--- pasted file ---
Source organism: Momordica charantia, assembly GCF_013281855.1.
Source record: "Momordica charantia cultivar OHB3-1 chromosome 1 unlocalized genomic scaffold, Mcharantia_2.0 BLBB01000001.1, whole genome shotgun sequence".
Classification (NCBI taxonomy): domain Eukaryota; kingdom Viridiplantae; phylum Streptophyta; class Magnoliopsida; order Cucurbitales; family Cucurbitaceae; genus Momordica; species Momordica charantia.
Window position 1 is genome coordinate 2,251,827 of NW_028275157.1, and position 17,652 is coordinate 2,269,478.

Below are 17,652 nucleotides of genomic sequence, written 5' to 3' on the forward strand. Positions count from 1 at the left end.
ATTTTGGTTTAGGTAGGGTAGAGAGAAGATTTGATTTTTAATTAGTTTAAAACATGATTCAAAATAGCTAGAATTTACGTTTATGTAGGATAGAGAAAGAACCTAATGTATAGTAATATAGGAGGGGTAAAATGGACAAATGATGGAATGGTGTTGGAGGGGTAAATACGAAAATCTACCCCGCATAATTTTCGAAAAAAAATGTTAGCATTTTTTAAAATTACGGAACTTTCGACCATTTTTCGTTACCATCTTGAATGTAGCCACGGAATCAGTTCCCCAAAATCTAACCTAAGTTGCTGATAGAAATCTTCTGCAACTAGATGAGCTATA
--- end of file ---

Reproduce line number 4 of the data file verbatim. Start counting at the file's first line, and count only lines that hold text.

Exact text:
Window position 1 is genome coordinate 2,251,827 of NW_028275157.1, and position 17,652 is coordinate 2,269,478.